A Day in the Life – Postmortem

Posted by
May 3rd, 2014 1:08 pm

This post will contain spoilers about the game, so be sure to play it first!

Click this to play the game

Now let’s get to it. First I’d like to get the traditional stuff out of the way, so here’s what went right/wrong with development:

What went right

  • I achieved my vision! I’m starting to actually have visions of how I want my games to be, and it’s nice to have it work out as I planned it.
  • Graphics went without a hitch. Sure, they could’ve been better. Considering the fact that I made them, and the short amount of time it took me, they look pretty OK. The important thing is- they function as they should.

What went wrong

  • As people have said in the comments, the game could use some music. Next time, I’ll be sure to just pick something if I don’t have someone to make it. This proved to be more important than I could have foresaw, as people seem to react a certain way to the game, and this could very well be amplified with some evocative music.
  • I struggled with the theme (again). I’ll go into detail about this now.

Last time, I had serious problems with getting ideas for the theme. In fact, I didn’t have any idea of a game I wanted to make, never mind the theme. I ended up working on a tech thing unrelated to the competition.
I had a similar problem this time. I didn’t start working on the game until about 8 hours before the end of the compo. So, I looked at some of the themes before the compo began, and I was excited for ‘Time does not exist’. I had an excellent idea for it. In a philosophy lesson a few months ago, I had this idea that time is in fact a spatial dimension, and that all existence is static. Basically, there are infinite frames of the universe coexisting in the time dimension. In one, we all have some parameters. In another, those parameters are slightly altered. Each version constantly experiences one¬†infinitely small time frame of existence; and so, we experience time linearly.
This was my idea for the time theme. I didn’t have any gameplay planned for it, it was just something that came to my mind.

Come the day of the competition, I had no idea what to make! I started to panic, so my dad told me to just make a game that I want to make, and find some connection to the theme, later on (as it turns out, Notch’s interpretation of the theme is apparently very similar to my own).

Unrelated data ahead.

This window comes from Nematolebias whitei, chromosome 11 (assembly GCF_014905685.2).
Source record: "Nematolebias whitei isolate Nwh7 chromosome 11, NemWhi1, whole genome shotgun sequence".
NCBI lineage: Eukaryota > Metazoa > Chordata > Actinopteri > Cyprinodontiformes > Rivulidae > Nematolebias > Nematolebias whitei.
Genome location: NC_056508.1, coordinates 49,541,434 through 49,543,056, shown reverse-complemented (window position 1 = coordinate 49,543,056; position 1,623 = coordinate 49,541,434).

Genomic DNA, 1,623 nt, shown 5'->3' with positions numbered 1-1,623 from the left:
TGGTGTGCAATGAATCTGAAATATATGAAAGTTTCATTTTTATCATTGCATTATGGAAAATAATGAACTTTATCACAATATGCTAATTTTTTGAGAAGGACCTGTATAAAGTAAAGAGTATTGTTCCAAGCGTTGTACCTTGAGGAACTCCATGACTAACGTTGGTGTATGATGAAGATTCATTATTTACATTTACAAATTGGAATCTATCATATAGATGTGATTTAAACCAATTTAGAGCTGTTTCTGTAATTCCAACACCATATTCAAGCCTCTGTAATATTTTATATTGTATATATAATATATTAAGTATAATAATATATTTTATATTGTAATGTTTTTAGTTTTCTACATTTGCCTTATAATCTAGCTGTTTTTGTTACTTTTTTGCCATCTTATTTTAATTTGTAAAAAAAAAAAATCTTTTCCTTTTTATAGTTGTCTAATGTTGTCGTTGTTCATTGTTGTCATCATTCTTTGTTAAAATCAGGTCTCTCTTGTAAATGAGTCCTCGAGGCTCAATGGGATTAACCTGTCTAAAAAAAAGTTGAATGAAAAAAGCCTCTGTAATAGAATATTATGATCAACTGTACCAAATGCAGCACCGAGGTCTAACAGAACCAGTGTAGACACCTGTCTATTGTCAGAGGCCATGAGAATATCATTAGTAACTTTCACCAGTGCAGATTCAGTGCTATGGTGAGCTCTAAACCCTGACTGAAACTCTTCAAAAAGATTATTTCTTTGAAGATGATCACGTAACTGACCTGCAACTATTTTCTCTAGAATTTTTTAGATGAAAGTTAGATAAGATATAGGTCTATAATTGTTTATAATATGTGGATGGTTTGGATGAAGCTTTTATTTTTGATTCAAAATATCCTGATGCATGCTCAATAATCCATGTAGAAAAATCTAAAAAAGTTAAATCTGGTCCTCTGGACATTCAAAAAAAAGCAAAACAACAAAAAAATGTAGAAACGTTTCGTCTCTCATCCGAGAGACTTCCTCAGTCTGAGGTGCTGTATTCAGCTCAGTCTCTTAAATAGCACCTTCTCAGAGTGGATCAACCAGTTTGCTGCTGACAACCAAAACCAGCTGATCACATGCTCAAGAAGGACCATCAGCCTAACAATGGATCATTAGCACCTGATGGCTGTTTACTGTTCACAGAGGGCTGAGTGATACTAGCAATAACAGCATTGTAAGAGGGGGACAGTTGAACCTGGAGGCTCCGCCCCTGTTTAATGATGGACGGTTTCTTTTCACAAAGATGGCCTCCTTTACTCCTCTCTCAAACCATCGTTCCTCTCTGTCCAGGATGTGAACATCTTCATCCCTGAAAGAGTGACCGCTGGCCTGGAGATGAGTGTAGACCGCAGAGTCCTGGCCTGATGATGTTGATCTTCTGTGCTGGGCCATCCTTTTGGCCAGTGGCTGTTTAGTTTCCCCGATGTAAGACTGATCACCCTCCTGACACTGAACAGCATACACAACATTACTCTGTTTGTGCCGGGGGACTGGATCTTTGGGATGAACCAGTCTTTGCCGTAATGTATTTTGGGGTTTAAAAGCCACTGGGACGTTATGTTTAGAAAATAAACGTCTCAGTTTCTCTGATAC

I told my friend about my idea of a time game, and as I was telling him about it, the whole thing with managing time frames of a person’s life just flowed out of my mouth, seemingly out of nowhere. It was fantastic! I went home and set out to make the game.

Now, if you’ll look at my sketches for the game, you’ll see that I had some ideas beyond the ‘Be happy’ task, which didn’t make the game (they suck anyway). The thing is, I wasn’t too enthused about the game by the end of the competition, and I just wanted to submit it and go to sleep. I completely forgot about ‘Be happy’, which renders the original version of the game worthless and boring.

With ‘Be happy’ in the post-compo version, I got some nice feedback. I didn’t realize the potential of the game until I watched DanielSND (InfectionTeam) and TimTipGames playing my game in their¬†streams. I started getting amazing responses such as these

“I think this is the most interesting experimental game in this jam. Thanks!”Maniulo

“It felt like a puzzle, and at first I thought ‘oh, maybe I can solve it…’, but I couldn’t; that was the ‘aha!’ moment when it clicked in my head. That’s not an easy thing to accomplish as a game designer, so well done!”cageinabird

and many more. Thank you, LD community! And thank you, everyone who’s played my game!

Click to play the game. Don't forget to play the post-compo!

Click to play the game. Don’t forget to play the post-compo!

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